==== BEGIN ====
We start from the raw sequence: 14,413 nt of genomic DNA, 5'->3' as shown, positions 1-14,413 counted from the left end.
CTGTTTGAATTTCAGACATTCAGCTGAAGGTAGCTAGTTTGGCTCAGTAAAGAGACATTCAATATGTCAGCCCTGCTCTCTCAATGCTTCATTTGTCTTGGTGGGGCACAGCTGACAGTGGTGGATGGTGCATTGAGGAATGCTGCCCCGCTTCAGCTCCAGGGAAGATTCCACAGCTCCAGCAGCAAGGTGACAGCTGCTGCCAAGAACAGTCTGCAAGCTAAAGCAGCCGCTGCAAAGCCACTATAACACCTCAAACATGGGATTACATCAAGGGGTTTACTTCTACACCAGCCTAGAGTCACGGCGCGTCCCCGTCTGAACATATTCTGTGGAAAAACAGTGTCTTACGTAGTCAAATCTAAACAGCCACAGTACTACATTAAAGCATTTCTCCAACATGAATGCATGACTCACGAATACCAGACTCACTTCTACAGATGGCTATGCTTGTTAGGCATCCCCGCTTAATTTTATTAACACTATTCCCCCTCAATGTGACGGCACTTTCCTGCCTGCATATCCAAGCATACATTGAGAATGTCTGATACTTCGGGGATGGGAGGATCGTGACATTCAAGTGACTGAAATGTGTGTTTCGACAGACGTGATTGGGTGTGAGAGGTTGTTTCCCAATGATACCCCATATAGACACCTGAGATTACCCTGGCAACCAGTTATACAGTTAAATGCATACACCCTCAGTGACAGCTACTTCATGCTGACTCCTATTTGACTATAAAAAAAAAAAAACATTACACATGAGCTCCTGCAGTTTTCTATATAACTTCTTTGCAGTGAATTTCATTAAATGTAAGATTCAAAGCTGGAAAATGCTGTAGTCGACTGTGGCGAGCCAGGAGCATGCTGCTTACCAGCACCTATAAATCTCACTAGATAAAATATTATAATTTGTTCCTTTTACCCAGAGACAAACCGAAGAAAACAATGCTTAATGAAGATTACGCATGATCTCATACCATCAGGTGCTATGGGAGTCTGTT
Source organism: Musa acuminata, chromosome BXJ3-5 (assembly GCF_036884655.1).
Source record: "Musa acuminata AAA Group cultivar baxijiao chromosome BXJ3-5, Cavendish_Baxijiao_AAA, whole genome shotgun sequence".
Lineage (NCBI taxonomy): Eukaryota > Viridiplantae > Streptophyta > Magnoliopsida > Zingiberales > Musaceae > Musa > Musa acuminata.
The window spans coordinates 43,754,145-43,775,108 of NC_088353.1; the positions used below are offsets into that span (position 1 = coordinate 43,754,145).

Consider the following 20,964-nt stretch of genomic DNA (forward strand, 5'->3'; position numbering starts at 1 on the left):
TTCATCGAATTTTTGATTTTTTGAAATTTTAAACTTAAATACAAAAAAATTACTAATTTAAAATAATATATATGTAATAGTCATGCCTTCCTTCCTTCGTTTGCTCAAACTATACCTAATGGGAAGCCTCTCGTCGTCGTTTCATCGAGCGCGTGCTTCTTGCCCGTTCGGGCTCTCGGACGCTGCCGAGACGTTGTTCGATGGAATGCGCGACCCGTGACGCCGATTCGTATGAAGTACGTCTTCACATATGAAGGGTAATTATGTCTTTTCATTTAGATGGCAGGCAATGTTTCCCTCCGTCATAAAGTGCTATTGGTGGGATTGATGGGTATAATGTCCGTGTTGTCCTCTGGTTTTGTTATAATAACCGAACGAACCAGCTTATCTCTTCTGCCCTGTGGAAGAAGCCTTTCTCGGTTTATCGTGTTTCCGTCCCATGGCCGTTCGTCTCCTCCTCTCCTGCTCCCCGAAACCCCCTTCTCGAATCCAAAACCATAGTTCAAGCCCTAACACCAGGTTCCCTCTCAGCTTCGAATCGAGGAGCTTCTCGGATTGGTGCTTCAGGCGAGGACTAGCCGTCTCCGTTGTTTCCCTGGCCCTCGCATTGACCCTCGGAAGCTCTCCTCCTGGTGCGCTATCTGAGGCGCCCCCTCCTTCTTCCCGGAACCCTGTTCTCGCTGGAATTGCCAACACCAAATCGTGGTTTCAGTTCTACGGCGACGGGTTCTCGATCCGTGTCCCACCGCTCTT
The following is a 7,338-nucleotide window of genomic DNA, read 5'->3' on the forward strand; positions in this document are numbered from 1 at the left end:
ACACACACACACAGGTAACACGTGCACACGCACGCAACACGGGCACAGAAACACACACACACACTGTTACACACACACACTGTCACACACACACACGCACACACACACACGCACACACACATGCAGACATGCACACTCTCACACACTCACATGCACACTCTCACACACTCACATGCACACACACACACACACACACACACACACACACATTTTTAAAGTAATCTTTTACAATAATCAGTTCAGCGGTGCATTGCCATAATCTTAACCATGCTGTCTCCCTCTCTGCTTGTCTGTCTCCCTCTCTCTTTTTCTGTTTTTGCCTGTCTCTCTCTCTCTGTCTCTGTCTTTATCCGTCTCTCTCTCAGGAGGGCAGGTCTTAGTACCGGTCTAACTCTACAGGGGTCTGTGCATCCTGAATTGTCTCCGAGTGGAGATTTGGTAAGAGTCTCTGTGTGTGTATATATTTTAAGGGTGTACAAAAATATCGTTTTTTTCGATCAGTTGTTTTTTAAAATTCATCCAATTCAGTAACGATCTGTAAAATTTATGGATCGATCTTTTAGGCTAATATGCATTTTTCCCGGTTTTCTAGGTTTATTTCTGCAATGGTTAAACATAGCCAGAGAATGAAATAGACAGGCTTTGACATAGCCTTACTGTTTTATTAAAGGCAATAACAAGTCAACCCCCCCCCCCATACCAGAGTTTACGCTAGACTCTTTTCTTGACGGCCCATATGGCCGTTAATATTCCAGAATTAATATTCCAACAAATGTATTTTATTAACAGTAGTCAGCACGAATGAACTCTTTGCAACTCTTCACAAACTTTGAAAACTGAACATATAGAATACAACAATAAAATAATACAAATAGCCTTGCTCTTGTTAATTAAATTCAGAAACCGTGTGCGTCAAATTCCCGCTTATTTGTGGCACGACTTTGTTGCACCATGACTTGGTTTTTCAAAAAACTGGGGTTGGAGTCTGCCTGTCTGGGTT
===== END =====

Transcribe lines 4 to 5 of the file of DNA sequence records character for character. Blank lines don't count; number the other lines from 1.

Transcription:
Source record: "Musa acuminata AAA Group cultivar baxijiao chromosome BXJ3-5, Cavendish_Baxijiao_AAA, whole genome shotgun sequence".
Lineage (NCBI taxonomy): Eukaryota > Viridiplantae > Streptophyta > Magnoliopsida > Zingiberales > Musaceae > Musa > Musa acuminata.